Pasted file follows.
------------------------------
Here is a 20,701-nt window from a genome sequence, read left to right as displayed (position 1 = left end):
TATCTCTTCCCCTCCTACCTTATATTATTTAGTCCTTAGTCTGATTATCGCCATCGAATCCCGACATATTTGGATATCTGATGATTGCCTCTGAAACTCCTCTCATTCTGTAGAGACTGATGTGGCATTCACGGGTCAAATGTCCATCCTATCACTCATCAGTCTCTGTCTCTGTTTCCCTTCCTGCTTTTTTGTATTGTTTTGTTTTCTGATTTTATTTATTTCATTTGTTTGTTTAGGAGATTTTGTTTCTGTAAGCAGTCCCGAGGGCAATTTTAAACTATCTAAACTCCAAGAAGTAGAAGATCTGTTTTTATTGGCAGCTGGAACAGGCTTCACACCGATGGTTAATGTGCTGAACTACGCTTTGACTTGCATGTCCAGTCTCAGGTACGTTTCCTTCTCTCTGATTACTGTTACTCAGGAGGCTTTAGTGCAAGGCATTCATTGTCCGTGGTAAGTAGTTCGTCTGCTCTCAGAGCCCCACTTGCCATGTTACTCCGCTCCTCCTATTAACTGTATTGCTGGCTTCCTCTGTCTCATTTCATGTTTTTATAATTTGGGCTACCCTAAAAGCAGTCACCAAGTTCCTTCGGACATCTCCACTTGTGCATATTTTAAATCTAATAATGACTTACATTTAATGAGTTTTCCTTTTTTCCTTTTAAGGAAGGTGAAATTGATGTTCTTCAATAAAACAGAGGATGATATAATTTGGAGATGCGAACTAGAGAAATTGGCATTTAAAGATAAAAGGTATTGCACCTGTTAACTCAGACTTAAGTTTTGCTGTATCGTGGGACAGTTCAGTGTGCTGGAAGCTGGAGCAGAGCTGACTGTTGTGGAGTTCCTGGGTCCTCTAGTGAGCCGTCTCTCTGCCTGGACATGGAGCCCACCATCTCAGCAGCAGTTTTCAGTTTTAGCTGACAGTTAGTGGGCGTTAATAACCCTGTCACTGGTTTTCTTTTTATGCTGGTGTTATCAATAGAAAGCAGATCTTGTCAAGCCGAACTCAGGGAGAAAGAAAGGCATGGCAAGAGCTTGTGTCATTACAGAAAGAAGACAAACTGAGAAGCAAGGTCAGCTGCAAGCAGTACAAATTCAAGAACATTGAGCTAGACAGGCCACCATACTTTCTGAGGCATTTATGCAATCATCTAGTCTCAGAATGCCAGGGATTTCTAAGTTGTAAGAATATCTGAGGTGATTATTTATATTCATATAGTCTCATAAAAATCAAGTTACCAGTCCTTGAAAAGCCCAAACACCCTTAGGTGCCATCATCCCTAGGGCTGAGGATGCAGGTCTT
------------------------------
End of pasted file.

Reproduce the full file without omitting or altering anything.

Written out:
Here is a 20,701-nt window from a genome sequence, read left to right as displayed (position 1 = left end):
TATCTCTTCCCCTCCTACCTTATATTATTTAGTCCTTAGTCTGATTATCGCCATCGAATCCCGACATATTTGGATATCTGATGATTGCCTCTGAAACTCCTCTCATTCTGTAGAGACTGATGTGGCATTCACGGGTCAAATGTCCATCCTATCACTCATCAGTCTCTGTCTCTGTTTCCCTTCCTGCTTTTTTGTATTGTTTTGTTTTCTGATTTTATTTATTTCATTTGTTTGTTTAGGAGATTTTGTTTCTGTAAGCAGTCCCGAGGGCAATTTTAAACTATCTAAACTCCAAGAAGTAGAAGATCTGTTTTTATTGGCAGCTGGAACAGGCTTCACACCGATGGTTAATGTGCTGAACTACGCTTTGACTTGCATGTCCAGTCTCAGGTACGTTTCCTTCTCTCTGATTACTGTTACTCAGGAGGCTTTAGTGCAAGGCATTCATTGTCCGTGGTAAGTAGTTCGTCTGCTCTCAGAGCCCCACTTGCCATGTTACTCCGCTCCTCCTATTAACTGTATTGCTGGCTTCCTCTGTCTCATTTCATGTTTTTATAATTTGGGCTACCCTAAAAGCAGTCACCAAGTTCCTTCGGACATCTCCACTTGTGCATATTTTAAATCTAATAATGACTTACATTTAATGAGTTTTCCTTTTTTCCTTTTAAGGAAGGTGAAATTGATGTTCTTCAATAAAACAGAGGATGATATAATTTGGAGATGCGAACTAGAGAAATTGGCATTTAAAGATAAAAGGTATTGCACCTGTTAACTCAGACTTAAGTTTTGCTGTATCGTGGGACAGTTCAGTGTGCTGGAAGCTGGAGCAGAGCTGACTGTTGTGGAGTTCCTGGGTCCTCTAGTGAGCCGTCTCTCTGCCTGGACATGGAGCCCACCATCTCAGCAGCAGTTTTCAGTTTTAGCTGACAGTTAGTGGGCGTTAATAACCCTGTCACTGGTTTTCTTTTTATGCTGGTGTTATCAATAGAAAGCAGATCTTGTCAAGCCGAACTCAGGGAGAAAGAAAGGCATGGCAAGAGCTTGTGTCATTACAGAAAGAAGACAAACTGAGAAGCAAGGTCAGCTGCAAGCAGTACAAATTCAAGAACATTGAGCTAGACAGGCCACCATACTTTCTGAGGCATTTATGCAATCATCTAGTCTCAGAATGCCAGGGATTTCTAAGTTGTAAGAATATCTGAGGTGATTATTTATATTCATATAGTCTCATAAAAATCAAGTTACCAGTCCTTGAAAAGCCCAAACACCCTTAGGTGCCATCATCCCTAGGGCTGAGGATGCAGGTCTT